Figure: 1 5-year cumulative incidence rate of HCC. A. 5 year cumulative incidence rate of HCC according to alcohol intake. B. 5-year cumulative incidence rate of HCC according to viral eradication. C. 5-year cumulative incidence rate of HCC according to alcohol intake and viral eradication. HCC: hepatocellular carcinoma. Kaplan Meier curves on the association between alcohol consumption and HCC, decompensation of liver disease and death. With permission from Elsevier. 

Figure 2 5-year cumulative incidence rate of decompensation. A. 5-year cumulative incidence rate of decompensation according to alcohol intake. B. 5-year cumulative incidence rate of decompensation according to viral eradication. Kaplan Meier curves on the association between alcohol consumption and HCC, decompensation of liver disease and death. With permission from Elsevier. 

Figure 3 5-year cumulative incidence rate of mortality. A. 5-year cumulative incidence rate of mortality according to alcohol intake. B. 5-year cumulative incidence rate of mortality according to viral eradication. Kaplan Meier curves on the association between alcohol consumption and HCC, decompensation of liver disease and death. With permission from Elsevier 

The authors concluded that ongoing alcohol intake was an independent risk factor for incident HCC, in particular in patients without SVR. Because the median amount of alcohol intake was low in consumers (15 g/day, 95% CI: 5-20), they felt that light-to-moderate alcohol intake increases the risk of HCC in patients with active HCV and compensated cirrhosis encourage providers to stop alcohol use in these patients.

Why alcohol was not significant in most of the analyses?

The study by Vandenbulcke, et al. supports the synergism between alcohol and active HCV in affecting the risk of HCC. It is now a fact that SVR is beneficial to patients with hepatitis C and should be offered unless major contraindications exist. However, it was surprising that alcohol consumption was not associated with HCC and decompensated cirrhosis, independent of the coding used (continuous, dichotomous or categorical). Similar to other epidemiological research in alcohol, the reader would expect to see a significant, positive association with alcohol use in different categories, or perhaps, a J-shape association. In contrast, the only significant association was found after a post-hoc decision to collapse drinkers vs. non drinkers. Why is this happening? It is quite likely due to a systematic error (bias) associated with alcohol quantification in the study.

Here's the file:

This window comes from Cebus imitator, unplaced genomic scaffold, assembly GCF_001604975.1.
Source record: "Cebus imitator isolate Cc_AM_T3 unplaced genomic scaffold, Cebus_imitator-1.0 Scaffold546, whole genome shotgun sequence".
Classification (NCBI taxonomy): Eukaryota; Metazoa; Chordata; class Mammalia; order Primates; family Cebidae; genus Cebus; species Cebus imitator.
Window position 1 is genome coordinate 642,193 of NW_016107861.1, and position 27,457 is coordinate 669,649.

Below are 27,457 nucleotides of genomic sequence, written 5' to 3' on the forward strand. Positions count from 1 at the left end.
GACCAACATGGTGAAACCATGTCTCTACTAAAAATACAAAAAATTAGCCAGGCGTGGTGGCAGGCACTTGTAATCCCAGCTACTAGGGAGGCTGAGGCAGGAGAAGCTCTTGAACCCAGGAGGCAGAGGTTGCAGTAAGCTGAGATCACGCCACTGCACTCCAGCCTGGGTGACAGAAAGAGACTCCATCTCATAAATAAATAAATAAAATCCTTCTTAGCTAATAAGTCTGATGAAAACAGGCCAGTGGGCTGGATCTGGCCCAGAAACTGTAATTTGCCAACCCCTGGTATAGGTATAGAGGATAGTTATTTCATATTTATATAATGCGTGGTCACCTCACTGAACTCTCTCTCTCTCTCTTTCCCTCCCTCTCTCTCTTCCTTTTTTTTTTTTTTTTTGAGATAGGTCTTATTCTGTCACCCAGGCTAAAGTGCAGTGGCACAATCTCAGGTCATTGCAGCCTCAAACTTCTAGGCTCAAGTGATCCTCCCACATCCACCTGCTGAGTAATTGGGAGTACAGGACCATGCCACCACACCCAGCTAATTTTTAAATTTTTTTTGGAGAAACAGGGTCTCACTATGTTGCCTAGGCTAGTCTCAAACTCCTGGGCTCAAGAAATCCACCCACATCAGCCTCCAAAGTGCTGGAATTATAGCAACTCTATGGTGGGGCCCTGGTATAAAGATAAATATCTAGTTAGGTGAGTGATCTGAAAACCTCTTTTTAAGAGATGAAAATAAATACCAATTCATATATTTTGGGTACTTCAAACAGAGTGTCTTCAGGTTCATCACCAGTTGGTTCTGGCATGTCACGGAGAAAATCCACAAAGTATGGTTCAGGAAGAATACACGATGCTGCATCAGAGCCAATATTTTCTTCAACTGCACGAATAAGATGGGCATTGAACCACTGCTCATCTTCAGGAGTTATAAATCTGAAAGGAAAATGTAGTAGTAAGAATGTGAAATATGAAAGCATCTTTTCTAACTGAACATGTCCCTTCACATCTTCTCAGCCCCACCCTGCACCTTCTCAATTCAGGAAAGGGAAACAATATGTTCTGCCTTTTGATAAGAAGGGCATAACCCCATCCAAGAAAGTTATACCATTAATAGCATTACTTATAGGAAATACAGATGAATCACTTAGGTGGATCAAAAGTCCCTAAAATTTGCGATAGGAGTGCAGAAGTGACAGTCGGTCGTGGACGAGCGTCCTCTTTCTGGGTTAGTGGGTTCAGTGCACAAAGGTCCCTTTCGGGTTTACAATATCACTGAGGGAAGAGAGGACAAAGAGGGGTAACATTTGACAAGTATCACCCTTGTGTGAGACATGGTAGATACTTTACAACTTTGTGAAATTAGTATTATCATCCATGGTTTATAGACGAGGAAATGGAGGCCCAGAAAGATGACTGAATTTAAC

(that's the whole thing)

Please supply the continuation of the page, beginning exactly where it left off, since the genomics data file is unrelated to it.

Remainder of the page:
Measurement of alcohol consumption in epidemiological studies is challenging for several reasons. First, it lacks of gold-standard, as none of the available biomarkers (e.g., serum carbohydrate-deficient transferrin, urine ethyl glucuronide and ethyl sulfate, etc.) can estimate long-term alcohol use. Chronic alcohol use relies on patients’ self-report which may introduce several types of information biases. Second, there are several standardized questionnaires for alcohol exposure (see below) that should be carefully selected depending on the aim of the study. And finally, alcohol exposure is subject to measurement error due to variations in alcohol content in drinks. In general, self-reported alcohol use has been shown to be underreported at a population level.5

Vandenbulcke, et al. found a low median alcohol consumption (15 g/day), compared to the traditional 30 g/day threshold for 10 years reported by Bellentani and Tiribelli,6 was associated with progression of liver disease. Underreporting of alcohol use likely plays a role in both prior and current users, and the overall direction of the association between alcohol and liver outcomes is directed towards the null, i.e., no effect or non-differential misclassification.

Secondly, the lack of standard questionnaire increases the chance of null associations in the relationship between alcohol and hard outcomes in cirrhosis. In the absence of gold standard, validated alcohol questionnaires provide the best tool in clinical/epidemiological research to detect changes over time and provide content validity. For example, the alcohol timeline followback (TLFB) assesses daily and past drinking; the Form 90 gives an individual estimate of features of drinking in the last 90 days before last drink; the drinking self-monitoring log (DSML) gives advice and feedback during treatment and monitor progress; lifetime drinking history (LDH) provides information about lifetime drinking patterns, whereas quantity frequency (QF) measures, gives rapid information of the number of days drinking.